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Severe Congenital Neutropenia and Neutrophilia via the CSF3R Gene

Summary and Pricing

Test Method

Exome Sequencing with CNV Detection
Test Code Test Copy GenesTest CPT Code Gene CPT Codes Copy CPT Codes Base Price
8135 CSF3R 81479 81479,81479 $890 Order Options and Pricing
Test Code Test Copy Genes Test CPT Code Gene CPT Codes Copy CPT Code Base Price
8135CSF3R81479 81479,81479 $890 Order Options and Pricing

Pricing Comments

Our favored testing approach is exome based NextGen sequencing with CNV analysis. This will allow cost effective reflexing to PGxome or other exome based tests. However, if full gene Sanger sequencing is desired for STAT turnaround time, insurance, or other reasons, please see link below for Test Code, pricing, and turnaround time information. If the Sanger option is selected, CNV detection may be ordered through Test #600.

An additional 25% charge will be applied to STAT orders. STAT orders are prioritized throughout the testing process.

Click here for costs to reflex to whole PGxome (if original test is on PGxome Sequencing backbone).

Click here for costs to reflex to whole PGnome (if original test is on PGnome Sequencing backbone).

The Sanger Sequencing method for this test is NY State approved.

For Sanger Sequencing click here.

Turnaround Time

18 days on average for standard orders or 13 days on average for STAT orders.

Please note: Once the testing process begins, an Estimated Report Date (ERD) range will be displayed in the portal. This is the most accurate prediction of when your report will be complete and may differ from the average TAT published on our website. About 85% of our tests will be reported within or before the ERD range. We will notify you of significant delays or holds which will impact the ERD. Learn more about turnaround times here.

Targeted Testing

For ordering sequencing of targeted known variants, go to our Targeted Variants page.

EMAIL CONTACTS

Genetic Counselors

Geneticist

  • Siwu Peng, PhD

Clinical Features and Genetics

Clinical Features

Severe Congenital Neutropenia (SCN) is a disorder of neutrophil production with varying symptoms and modes of inheritance. SCN is characterized by absolute neutrophil counts (ANC) consistently below 500/microL and severe systemic bacterial infections beginning in early infancy (Boxer and Newburger 2007). Other symptoms include recurrent fevers, sinusitis, gingivitis and other soft tissue infections. A hallmark of SCN is bone marrow maturation arrest; neutrophils differentiate only to the promyelocyte/myelocyte stage (Kostman 1975). About 95% of patients respond to treatment with recombinant granulocyte-colony stimulating factor (G-CSF) with an increase in ANC (Bellanne-Chantelot et al. 2004; Freedman et al. 2000). SCN is a premalignant condition, and patients are at an elevated risk of developing myelodysplastic syndrome (MDS) and acute myeloblastic leukemia (AML). The risk of developing a malignancy increases upon G-CSF treatment (Gilman et al. 1970; Freedman et al. 2000; Rosenberg et al. 2006). The cumulative incidence of leukemia in SCN patients is ~ 22% after 15 years of G-CSF treatment (Rosenberg et al. 2010). In contrast to neutropenia, neutrophilia is characterized by an increase in neutrophils and is generally defined as an absolute neutrophil count greater than 7700/microL.

Genetics

Causative variants in the ELANE gene, consisting primarily of missense variants, are associated with 35%-63% of SCN cases (Rosenberg et al. 2006; Bellanne-Chantelot et al. 2004) and are inherited in an autosomal dominant manner. Pathogenic variants in the GFI1 gene have also been identified in a small fraction of patients with autosomal dominant SCN (Person et al. 2003). GATA2 gene variants are also inherited in an autosomal dominant manner and are associated with neutropenia, MonoMac syndrome, and frequent evolution to MDS/AML (Pasquet et al. 2013). Autosomal recessive forms of SCN have been linked to variants in the HAX1 (Klein et al. 2007), G6PC3 (Boztug et al. 2009), CSF3R (Dong et al. 1995; Triot et al. 2014), and VPS45 (Stepensky et al. 2013) genes, and X-linked SCN has been attributed to variants in the WAS gene (Ancliff et al. 2006). In one recent study, a genetic basis of SCN was not identified in approximately 40% of the cases analyzed (Xia et al. 2009). These data suggest that additional genetic causes of SCN have yet to be discovered and that testing for other disorders with neutropenia as a common symptom, e.g. Hermansky-Pudlak syndrome type 2 (HPS2) and Chediak-Higashi syndrome (CHS), should also be considered. The mechanism of neutropenia is due, at least in some cases, to increased apoptosis of myeloid cells. Gene defects in ELANE and G6PC3 are associated with increased endoplasmic reticulum stress and the unfolded protein response (Xia and Link 2008; Klein 2011), whereas deficiencies of the mitochondrial protein HAX1 cause apoptosis through disruption of mitochondrial membrane potential (Klein 2011).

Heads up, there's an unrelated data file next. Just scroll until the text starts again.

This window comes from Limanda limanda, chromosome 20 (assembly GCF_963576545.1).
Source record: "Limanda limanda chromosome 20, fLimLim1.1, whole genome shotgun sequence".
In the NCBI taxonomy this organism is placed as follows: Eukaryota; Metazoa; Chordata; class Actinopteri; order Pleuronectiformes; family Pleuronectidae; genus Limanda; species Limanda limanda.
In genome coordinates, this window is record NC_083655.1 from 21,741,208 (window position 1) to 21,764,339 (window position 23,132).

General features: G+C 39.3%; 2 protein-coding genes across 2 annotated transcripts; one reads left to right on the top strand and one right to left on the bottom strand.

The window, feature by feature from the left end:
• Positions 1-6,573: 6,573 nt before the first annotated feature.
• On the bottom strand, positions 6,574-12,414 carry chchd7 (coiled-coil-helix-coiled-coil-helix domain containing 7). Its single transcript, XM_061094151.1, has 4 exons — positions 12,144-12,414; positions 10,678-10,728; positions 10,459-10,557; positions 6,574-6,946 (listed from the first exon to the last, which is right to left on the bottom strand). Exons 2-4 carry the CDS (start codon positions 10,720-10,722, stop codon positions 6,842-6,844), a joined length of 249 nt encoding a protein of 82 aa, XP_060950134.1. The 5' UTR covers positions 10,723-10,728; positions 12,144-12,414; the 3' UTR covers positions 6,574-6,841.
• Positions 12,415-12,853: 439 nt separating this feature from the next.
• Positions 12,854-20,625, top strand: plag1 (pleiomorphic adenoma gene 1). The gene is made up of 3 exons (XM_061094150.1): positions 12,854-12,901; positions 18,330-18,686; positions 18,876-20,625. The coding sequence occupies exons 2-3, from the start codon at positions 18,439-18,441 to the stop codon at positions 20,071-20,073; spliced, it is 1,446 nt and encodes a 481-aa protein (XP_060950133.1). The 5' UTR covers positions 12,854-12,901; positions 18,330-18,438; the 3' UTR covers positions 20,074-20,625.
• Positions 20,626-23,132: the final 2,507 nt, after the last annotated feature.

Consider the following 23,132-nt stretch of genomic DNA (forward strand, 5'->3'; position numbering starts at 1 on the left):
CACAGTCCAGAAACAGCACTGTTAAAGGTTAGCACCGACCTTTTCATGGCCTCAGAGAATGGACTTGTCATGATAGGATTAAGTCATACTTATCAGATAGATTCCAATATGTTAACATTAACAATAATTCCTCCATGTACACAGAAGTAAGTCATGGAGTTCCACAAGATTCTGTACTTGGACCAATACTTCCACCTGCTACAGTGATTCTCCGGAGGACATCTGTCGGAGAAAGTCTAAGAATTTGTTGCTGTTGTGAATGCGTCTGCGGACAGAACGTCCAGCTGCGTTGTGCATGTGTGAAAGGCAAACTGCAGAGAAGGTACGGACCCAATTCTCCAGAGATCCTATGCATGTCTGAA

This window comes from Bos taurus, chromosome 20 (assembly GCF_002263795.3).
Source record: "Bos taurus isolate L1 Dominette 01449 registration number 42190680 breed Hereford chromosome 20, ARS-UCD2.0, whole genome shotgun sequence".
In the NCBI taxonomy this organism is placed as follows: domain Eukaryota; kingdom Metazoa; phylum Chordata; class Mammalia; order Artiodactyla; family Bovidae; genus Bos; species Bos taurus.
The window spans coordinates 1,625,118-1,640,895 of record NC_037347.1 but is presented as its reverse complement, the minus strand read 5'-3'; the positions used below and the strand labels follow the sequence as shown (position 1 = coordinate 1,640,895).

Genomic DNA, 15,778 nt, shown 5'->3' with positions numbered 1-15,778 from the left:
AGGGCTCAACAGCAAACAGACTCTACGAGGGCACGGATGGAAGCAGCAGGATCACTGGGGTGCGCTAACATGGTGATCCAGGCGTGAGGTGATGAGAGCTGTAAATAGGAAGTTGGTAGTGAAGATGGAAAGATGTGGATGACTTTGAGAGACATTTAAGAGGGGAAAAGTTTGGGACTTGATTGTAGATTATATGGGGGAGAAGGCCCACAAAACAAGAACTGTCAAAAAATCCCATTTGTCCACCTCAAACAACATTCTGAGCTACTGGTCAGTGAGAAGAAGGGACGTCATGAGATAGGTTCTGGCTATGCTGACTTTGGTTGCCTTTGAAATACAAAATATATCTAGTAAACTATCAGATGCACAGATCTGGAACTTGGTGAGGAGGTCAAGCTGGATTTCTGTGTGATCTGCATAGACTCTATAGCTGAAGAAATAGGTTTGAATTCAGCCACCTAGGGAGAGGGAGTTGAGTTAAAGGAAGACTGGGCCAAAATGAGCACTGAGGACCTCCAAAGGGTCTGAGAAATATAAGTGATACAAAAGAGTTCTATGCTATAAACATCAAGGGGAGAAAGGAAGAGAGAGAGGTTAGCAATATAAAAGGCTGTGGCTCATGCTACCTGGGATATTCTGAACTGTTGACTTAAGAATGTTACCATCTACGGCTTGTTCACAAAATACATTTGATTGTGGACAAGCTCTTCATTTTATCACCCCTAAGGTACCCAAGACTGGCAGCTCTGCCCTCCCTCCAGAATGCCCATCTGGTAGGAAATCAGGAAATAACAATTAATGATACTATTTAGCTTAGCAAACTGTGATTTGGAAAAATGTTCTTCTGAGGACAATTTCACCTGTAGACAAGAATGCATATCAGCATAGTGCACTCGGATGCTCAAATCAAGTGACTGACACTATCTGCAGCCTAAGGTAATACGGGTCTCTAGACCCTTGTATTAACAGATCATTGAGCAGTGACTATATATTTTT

In contrast to other forms of SCN, inherited biallelic missense / nonsense variants, and small deletions in CSF3R were shown recently to be direct causes of SCN in patients who had full myeloid cell maturation in bone marrow, but displayed peripheral neutropenia (Triot et al. 2014). The CSF3R gene encodes the cell-surface granulocyte colony stimulating factor (G-CSF) receptor (G-CSFR). G-CSF stimulates myeloid precursor proliferation, differentiation, and survival through G-CSFR. The cytoplasmic portion of G-CSFR employs activation of Janus kinase and other downstream signaling pathways that lead to transcriptional changes that impact directly cell proliferation, differentiation and survival (Liongue et al. 2009). Though the mechanism is not clearly defined, it is believed that variants within this region of G-CSFR can shift the balance between these processes which may cause SCN and the leukemic events often seen with SCN (Germeshausen et al. 2007; Beekman et al. 2012).